CWS 3.0: August 21, 2013

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Feds Make Hospitality CW Buyers Pay

Two contingent workforce buyers in the hotel industry and a staffing firm have been ordered to pay tens of thousands in settlements, according to announcements by the U.S. Department of Labor.

In one case, 1750 Welton Street Investors LLC, which does business as Grand Hyatt Denver, and Xclusive Staffing of Denver agreed to pay $55,691 in back wages to 52 workers, the Department of Labor reported.

The Grand Hyatt must also pay $7,920 in civil penalties and Xclusive must pay $3,520 in civil penalties as well.

The staffing agency provided room attendants at the Grand Hyatt. The Department of Labor reported workers were not paid for time spent working before and after their scheduled shifts. Employees also did not receive pay for meal breaks.

Xclusive was also found in violation of the Fair Labor Standards Act at a recent investigation of the Gaylord Texan Resort and Convention Center in Grapevine, Texas, the department reported.

In another case, Midwest Lodging, a Cincinnati-based hotel operator, agreed to pay $47,654 in back wages to 67 workers from staffing firms that were misclassified as independent contractors, the department announced.

Midwest Lodging used Luxor Services Inc., Bahor Inc. and BA Cobalt Cleaning Inc., according to the department. And the affected workers were jointly employed by Midwest Lodging and the temporary staffing agencies.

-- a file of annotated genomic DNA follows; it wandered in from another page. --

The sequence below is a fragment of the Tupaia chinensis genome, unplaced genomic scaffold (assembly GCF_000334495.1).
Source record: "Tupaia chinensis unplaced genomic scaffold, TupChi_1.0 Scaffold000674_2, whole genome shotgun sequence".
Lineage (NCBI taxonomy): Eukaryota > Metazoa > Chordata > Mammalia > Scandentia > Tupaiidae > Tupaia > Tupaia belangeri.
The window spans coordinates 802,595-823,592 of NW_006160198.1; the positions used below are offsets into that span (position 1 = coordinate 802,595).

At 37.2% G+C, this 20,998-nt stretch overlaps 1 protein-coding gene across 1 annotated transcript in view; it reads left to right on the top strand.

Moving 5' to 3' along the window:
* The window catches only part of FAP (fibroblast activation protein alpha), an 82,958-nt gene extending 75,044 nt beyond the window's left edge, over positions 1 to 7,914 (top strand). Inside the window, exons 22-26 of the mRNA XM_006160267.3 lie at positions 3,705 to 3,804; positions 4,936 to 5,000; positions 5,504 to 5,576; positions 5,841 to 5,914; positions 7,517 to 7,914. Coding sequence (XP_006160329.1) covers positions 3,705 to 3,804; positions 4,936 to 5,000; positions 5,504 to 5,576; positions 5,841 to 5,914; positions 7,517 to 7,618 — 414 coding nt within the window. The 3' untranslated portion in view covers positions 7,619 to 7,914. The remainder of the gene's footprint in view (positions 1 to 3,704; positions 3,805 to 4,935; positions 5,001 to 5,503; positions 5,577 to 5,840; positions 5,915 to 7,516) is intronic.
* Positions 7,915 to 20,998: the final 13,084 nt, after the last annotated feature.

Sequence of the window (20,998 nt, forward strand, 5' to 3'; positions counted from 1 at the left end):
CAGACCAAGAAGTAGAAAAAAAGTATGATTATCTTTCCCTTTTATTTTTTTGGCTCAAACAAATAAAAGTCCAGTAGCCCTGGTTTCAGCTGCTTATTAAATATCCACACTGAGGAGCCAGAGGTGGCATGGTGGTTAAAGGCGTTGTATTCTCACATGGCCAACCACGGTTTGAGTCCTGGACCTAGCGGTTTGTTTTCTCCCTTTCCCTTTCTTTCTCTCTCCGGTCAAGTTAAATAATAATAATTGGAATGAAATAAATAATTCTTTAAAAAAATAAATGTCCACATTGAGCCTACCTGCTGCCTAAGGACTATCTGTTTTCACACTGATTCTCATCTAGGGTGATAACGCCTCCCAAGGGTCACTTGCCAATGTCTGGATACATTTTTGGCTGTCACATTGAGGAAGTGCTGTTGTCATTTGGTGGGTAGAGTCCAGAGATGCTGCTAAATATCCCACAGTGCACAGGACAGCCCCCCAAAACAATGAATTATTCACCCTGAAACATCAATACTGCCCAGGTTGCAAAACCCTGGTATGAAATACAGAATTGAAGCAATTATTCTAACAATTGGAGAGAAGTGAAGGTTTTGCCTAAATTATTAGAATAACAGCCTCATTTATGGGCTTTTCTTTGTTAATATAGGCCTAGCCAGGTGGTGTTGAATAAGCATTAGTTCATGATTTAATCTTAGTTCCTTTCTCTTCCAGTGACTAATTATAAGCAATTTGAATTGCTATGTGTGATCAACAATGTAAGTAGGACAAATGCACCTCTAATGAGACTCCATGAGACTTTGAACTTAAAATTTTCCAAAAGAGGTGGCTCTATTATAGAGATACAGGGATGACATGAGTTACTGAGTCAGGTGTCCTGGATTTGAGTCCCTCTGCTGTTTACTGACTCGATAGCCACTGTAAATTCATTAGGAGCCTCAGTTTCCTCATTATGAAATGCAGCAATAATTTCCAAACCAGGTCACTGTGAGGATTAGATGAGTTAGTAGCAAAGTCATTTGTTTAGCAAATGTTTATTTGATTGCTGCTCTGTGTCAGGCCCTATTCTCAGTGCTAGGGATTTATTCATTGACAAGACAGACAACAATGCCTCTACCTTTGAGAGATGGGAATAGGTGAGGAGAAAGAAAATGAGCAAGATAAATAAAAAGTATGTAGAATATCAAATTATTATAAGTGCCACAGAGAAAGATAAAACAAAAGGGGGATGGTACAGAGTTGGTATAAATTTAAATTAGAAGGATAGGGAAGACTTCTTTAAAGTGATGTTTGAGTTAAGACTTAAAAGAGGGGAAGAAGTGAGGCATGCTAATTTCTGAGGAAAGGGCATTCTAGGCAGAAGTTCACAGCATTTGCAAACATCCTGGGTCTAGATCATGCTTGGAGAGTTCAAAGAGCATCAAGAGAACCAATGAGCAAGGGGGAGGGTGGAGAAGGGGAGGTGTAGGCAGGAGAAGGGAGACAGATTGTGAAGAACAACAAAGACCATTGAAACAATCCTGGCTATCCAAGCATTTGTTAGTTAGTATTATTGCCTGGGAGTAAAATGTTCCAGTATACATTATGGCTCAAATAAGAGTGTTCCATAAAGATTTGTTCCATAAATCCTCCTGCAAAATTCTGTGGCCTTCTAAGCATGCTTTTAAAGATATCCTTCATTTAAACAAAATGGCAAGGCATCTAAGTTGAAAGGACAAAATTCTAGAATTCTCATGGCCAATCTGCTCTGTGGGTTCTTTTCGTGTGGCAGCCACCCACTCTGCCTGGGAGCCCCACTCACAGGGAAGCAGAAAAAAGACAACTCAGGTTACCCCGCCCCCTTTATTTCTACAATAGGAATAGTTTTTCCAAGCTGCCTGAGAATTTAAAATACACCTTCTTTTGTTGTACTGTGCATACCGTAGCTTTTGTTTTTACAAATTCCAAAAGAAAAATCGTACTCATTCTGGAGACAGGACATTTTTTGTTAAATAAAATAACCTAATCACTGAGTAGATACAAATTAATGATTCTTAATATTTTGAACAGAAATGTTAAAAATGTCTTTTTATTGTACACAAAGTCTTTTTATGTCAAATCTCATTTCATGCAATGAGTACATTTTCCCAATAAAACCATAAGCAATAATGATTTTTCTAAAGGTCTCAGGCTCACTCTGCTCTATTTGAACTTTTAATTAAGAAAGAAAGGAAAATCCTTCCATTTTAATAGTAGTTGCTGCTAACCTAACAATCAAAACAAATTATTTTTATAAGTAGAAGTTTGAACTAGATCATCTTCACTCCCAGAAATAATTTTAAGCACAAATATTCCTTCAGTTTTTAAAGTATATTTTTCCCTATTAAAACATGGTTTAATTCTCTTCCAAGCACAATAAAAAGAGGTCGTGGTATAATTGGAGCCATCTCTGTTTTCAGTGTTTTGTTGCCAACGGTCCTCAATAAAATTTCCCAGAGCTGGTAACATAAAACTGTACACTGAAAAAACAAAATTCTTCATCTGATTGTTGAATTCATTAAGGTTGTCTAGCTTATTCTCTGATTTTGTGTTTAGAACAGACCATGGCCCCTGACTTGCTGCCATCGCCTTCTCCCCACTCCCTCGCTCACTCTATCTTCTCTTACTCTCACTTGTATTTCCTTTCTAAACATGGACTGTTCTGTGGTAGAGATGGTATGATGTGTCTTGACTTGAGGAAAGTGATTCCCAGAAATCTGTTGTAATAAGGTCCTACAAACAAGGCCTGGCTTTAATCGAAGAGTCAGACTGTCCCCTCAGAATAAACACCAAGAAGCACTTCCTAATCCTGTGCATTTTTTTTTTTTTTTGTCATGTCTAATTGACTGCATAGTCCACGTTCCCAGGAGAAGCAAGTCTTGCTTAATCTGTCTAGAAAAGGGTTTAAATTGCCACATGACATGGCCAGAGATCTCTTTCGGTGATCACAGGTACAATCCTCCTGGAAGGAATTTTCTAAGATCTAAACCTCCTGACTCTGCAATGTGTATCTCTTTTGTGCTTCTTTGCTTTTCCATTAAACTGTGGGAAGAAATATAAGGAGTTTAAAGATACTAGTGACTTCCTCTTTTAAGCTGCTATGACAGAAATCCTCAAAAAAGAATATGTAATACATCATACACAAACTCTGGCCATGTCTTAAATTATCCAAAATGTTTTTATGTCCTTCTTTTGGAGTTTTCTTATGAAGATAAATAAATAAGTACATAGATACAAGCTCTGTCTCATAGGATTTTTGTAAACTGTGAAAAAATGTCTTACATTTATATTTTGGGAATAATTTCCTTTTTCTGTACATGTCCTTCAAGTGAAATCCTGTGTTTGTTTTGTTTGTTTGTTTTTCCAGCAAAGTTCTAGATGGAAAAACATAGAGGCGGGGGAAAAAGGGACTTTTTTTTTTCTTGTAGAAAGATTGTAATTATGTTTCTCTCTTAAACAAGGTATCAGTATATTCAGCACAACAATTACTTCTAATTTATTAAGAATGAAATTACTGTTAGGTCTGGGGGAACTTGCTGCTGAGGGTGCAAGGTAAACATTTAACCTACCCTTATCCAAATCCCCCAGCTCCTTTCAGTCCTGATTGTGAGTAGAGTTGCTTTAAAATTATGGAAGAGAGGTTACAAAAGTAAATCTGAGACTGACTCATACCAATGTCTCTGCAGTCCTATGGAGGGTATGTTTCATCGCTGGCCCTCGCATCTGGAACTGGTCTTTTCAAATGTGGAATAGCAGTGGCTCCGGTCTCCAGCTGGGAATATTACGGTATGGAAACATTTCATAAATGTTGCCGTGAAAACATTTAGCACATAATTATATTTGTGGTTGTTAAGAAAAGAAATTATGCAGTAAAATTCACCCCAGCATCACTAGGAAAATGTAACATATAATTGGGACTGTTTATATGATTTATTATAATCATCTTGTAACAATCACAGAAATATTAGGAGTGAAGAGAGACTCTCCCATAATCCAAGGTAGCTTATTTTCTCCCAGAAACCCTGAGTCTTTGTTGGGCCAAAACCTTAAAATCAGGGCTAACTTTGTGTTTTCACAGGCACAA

In addition, the Department of Labor reported Midwest failed to pay overtime to workers directly employed by the company.

“Temporary employment agencies serve valuable and legitimate business needs in today’s economy, but employers may not use such services to escape their responsibility to pay their workers the minimum wage and overtime pay they are entitled to under the law,” said George Victory, district director in Columbus, Ohio, for the department’s Wage and Hour Division.

Midwest signed an enhanced compliance agreement which includes paying back wages to the employees of the staffing agencies that have ceased operation, creating an employee handbook which details wage-specific information, maintaining accurate payroll records, issuing payroll checks with detailed wage statements and ensuring that any workers supplied by a contracting agency are paid in accordance with the Fair Labor Standards Act.

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